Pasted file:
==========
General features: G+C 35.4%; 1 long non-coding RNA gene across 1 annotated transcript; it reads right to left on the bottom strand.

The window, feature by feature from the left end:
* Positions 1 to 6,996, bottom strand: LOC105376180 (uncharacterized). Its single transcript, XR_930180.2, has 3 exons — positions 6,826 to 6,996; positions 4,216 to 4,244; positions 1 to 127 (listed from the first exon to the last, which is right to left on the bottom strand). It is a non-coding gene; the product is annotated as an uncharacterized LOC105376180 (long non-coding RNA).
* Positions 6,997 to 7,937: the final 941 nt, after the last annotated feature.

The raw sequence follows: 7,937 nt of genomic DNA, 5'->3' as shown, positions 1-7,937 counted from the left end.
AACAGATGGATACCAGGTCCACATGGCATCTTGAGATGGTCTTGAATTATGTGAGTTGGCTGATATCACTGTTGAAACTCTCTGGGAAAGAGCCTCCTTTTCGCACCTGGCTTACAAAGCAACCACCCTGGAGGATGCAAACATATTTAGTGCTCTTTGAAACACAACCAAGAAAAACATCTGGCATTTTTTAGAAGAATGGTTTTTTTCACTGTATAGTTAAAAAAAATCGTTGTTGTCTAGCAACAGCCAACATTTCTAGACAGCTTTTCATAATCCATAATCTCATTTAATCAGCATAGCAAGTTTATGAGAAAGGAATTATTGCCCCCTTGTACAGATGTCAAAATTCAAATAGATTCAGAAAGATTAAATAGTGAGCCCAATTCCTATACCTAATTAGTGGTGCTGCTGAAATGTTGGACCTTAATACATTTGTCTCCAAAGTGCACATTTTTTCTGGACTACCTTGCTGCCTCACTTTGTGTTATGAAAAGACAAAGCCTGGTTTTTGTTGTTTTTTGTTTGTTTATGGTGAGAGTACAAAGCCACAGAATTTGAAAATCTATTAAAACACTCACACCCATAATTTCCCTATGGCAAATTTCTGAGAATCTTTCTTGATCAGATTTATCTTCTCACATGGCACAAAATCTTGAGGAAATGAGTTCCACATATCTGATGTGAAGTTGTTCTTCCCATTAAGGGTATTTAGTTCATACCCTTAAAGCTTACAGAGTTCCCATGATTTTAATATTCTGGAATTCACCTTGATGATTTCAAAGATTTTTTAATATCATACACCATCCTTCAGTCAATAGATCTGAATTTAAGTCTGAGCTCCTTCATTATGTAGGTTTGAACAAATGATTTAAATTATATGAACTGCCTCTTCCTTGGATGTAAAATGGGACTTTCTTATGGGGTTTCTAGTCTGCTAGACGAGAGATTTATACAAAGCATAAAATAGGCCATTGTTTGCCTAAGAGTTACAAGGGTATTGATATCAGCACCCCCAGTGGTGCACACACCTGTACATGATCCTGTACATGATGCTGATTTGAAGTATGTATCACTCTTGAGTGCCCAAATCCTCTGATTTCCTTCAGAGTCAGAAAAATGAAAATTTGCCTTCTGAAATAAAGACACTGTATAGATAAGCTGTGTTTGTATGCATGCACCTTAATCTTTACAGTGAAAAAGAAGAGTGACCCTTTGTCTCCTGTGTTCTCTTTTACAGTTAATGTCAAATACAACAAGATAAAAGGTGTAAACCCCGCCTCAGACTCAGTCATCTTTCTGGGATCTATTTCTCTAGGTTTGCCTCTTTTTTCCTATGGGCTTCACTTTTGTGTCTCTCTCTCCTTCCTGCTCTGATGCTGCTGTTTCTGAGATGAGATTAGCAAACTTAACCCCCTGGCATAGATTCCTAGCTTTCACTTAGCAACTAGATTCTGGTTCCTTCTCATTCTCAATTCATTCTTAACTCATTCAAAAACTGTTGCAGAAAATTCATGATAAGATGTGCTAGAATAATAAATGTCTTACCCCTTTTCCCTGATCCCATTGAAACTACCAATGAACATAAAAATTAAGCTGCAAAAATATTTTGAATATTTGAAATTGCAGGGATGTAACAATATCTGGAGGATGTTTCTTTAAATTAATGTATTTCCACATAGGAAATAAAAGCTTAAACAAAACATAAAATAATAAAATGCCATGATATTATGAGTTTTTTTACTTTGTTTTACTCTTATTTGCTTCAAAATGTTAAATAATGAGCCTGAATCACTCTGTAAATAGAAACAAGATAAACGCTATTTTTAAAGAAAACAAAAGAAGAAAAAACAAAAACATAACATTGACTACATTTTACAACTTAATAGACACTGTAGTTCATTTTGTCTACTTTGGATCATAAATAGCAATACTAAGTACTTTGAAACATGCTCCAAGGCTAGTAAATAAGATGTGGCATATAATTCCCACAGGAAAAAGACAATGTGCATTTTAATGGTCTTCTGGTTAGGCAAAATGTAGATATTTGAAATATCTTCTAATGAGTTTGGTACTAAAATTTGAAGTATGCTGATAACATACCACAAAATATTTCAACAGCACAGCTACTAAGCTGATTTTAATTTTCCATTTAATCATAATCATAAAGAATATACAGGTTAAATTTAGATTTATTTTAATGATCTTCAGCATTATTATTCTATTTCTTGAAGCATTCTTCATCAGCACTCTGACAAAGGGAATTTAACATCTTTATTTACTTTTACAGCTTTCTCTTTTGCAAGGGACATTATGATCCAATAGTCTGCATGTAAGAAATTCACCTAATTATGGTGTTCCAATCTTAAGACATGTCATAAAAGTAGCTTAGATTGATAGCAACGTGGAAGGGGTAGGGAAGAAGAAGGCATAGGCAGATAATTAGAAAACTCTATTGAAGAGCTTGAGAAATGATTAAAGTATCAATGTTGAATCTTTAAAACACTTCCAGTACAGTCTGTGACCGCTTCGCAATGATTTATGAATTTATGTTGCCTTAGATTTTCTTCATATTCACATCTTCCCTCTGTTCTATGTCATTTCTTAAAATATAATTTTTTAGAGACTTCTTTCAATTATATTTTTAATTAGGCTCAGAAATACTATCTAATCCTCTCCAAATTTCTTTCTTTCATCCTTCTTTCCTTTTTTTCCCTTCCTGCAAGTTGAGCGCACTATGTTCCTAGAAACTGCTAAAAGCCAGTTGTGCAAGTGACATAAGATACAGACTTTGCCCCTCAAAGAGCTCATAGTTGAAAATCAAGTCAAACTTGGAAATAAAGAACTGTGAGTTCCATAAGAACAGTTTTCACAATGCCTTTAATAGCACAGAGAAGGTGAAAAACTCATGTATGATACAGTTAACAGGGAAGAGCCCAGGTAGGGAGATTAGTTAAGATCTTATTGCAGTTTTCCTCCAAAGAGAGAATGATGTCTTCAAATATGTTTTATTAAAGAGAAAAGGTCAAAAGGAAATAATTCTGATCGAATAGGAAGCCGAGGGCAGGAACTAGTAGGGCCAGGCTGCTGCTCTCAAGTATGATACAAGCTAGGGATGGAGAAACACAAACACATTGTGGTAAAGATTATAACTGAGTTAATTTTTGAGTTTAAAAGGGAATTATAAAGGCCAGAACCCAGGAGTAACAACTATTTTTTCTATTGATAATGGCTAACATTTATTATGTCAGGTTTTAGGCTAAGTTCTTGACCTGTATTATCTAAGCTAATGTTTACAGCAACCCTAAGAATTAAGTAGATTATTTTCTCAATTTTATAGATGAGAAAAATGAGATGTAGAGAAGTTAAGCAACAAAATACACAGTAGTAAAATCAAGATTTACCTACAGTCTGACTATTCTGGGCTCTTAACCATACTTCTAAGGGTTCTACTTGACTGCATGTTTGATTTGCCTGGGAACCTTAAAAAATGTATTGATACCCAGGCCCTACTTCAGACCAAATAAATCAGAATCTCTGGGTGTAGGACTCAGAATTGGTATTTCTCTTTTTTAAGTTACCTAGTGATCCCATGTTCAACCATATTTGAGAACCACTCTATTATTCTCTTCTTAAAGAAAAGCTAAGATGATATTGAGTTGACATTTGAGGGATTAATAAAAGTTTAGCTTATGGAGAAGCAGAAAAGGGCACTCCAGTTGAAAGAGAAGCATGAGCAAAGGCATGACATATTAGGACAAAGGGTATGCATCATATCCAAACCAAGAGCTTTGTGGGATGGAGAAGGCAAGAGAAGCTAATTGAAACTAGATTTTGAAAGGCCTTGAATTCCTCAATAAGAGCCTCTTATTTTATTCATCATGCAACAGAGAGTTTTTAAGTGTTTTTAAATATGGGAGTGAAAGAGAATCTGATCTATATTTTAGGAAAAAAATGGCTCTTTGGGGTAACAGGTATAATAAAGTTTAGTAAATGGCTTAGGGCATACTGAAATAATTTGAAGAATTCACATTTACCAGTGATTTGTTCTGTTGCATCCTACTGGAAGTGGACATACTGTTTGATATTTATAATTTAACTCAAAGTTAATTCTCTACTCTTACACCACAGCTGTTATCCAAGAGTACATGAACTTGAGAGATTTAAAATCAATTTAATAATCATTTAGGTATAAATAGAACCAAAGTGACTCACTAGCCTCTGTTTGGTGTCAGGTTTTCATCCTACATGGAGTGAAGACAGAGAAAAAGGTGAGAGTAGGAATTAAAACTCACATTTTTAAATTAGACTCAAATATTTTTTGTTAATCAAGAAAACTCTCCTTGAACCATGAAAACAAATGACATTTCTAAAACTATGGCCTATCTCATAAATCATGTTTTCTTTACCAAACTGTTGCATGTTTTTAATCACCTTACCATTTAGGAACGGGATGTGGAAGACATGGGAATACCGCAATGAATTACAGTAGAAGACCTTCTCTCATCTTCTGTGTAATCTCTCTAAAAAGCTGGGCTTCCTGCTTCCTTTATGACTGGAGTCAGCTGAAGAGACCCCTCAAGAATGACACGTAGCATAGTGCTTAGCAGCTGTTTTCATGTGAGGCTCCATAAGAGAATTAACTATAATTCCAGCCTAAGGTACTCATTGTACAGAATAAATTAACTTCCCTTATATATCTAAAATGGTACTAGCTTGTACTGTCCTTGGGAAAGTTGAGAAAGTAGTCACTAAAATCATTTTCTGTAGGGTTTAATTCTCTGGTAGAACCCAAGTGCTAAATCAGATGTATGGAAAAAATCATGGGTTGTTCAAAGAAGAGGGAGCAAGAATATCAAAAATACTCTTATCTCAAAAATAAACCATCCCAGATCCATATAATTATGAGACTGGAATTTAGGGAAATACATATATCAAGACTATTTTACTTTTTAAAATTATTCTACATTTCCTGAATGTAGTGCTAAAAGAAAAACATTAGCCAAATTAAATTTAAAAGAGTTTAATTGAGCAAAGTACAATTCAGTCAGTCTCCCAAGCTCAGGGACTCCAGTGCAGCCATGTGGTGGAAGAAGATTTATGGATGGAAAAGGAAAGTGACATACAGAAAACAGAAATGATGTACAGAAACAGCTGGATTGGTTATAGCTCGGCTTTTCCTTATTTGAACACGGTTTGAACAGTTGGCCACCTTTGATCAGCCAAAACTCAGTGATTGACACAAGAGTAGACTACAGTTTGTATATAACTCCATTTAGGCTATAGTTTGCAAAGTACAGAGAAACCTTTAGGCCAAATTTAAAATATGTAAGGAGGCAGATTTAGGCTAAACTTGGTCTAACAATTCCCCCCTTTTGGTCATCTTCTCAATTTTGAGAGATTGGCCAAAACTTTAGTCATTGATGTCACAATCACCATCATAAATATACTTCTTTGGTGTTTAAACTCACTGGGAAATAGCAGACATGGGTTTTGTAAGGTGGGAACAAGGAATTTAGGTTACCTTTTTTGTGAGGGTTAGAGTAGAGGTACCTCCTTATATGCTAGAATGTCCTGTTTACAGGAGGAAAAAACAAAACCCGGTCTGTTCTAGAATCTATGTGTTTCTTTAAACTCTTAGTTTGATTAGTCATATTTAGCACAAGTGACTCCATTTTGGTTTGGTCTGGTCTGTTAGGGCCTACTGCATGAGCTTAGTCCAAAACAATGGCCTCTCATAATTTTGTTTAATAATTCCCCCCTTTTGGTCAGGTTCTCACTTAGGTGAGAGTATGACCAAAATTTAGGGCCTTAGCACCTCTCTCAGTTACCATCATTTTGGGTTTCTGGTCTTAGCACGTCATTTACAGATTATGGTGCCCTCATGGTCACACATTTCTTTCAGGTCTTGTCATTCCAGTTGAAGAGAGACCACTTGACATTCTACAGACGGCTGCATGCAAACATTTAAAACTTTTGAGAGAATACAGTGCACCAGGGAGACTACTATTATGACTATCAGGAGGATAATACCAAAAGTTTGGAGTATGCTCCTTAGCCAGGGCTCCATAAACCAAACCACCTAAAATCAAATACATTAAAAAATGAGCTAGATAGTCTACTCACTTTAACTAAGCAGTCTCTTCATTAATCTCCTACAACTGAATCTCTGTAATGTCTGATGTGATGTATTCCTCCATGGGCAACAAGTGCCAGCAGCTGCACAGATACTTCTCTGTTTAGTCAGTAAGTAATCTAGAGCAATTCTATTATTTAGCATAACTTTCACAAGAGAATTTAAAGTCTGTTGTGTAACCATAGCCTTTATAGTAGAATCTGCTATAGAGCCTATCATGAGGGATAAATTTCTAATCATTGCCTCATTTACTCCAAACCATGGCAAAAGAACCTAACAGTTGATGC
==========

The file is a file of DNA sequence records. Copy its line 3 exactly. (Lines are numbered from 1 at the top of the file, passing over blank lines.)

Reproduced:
* Positions 1 to 6,996, bottom strand: LOC105376180 (uncharacterized). Its single transcript, XR_930180.2, has 3 exons — positions 6,826 to 6,996; positions 4,216 to 4,244; positions 1 to 127 (listed from the first exon to the last, which is right to left on the bottom strand). It is a non-coding gene; the product is annotated as an uncharacterized LOC105376180 (long non-coding RNA).